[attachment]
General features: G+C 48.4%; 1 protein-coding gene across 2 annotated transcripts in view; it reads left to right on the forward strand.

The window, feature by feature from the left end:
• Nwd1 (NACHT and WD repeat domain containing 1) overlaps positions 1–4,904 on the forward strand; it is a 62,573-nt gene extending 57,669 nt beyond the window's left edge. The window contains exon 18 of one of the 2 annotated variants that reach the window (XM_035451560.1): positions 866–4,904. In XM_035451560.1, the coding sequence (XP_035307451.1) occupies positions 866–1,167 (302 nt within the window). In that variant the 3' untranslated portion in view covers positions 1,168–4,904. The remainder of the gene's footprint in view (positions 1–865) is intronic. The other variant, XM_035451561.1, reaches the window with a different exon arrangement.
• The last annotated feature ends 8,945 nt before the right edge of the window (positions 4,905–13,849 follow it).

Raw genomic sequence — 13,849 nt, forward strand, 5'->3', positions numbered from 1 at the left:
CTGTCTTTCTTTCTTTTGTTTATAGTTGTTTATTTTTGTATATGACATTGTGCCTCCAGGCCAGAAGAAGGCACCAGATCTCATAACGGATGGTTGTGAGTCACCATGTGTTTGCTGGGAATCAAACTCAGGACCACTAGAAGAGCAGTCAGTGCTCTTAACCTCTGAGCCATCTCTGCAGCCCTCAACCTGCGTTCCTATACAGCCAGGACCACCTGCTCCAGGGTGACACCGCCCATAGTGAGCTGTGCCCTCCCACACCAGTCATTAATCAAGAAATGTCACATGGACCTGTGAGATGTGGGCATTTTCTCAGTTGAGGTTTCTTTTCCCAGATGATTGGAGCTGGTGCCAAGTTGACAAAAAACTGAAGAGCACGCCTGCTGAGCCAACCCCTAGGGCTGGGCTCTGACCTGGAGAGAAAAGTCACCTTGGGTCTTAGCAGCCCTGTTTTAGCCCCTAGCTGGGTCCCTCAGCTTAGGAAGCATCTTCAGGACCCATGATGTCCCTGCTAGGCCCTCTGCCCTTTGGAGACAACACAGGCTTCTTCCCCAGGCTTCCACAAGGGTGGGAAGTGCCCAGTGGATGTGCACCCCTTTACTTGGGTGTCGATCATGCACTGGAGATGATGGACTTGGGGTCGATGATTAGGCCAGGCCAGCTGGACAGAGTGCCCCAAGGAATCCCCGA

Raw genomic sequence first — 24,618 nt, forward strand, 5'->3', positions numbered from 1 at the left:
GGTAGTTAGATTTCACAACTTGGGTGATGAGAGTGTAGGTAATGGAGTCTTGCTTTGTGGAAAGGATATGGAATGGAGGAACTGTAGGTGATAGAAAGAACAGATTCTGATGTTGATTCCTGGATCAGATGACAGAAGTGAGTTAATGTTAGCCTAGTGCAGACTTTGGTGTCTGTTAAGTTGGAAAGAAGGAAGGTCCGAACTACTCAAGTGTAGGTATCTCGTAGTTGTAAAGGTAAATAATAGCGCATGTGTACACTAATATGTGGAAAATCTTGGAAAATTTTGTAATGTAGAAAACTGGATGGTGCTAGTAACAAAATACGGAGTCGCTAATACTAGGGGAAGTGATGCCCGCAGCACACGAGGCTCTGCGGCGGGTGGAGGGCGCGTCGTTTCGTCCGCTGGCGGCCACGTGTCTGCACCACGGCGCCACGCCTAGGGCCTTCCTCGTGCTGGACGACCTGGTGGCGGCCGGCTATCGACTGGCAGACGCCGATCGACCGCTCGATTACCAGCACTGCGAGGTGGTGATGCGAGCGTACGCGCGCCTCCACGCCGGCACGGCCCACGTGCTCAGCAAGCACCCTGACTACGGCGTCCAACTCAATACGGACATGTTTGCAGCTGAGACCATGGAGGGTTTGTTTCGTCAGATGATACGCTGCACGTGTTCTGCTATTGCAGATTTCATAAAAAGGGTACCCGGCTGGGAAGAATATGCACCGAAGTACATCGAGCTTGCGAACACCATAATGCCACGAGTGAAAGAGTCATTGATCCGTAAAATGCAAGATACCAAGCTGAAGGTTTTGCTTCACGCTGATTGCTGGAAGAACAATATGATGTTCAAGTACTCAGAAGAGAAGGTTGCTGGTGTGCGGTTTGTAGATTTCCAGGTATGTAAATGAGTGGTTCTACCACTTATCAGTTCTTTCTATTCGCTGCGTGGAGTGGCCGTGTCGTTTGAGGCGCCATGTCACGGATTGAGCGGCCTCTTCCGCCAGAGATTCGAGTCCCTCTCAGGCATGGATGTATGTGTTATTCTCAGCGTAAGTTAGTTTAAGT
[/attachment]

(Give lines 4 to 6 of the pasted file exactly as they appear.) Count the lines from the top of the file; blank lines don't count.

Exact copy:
• The last annotated feature ends 8,945 nt before the right edge of the window (positions 4,905–13,849 follow it).

Raw genomic sequence — 13,849 nt, forward strand, 5'->3', positions numbered from 1 at the left:
CTGTCTTTCTTTCTTTTGTTTATAGTTGTTTATTTTTGTATATGACATTGTGCCTCCAGGCCAGAAGAAGGCACCAGATCTCATAACGGATGGTTGTGAGTCACCATGTGTTTGCTGGGAATCAAACTCAGGACCACTAGAAGAGCAGTCAGTGCTCTTAACCTCTGAGCCATCTCTGCAGCCCTCAACCTGCGTTCCTATACAGCCAGGACCACCTGCTCCAGGGTGACACCGCCCATAGTGAGCTGTGCCCTCCCACACCAGTCATTAATCAAGAAATGTCACATGGACCTGTGAGATGTGGGCATTTTCTCAGTTGAGGTTTCTTTTCCCAGATGATTGGAGCTGGTGCCAAGTTGACAAAAAACTGAAGAGCACGCCTGCTGAGCCAACCCCTAGGGCTGGGCTCTGACCTGGAGAGAAAAGTCACCTTGGGTCTTAGCAGCCCTGTTTTAGCCCCTAGCTGGGTCCCTCAGCTTAGGAAGCATCTTCAGGACCCATGATGTCCCTGCTAGGCCCTCTGCCCTTTGGAGACAACACAGGCTTCTTCCCCAGGCTTCCACAAGGGTGGGAAGTGCCCAGTGGATGTGCACCCCTTTACTTGGGTGTCGATCATGCACTGGAGATGATGGACTTGGGGTCGATGATTAGGCCAGGCCAGCTGGACAGAGTGCCCCAAGGAATCCCCGA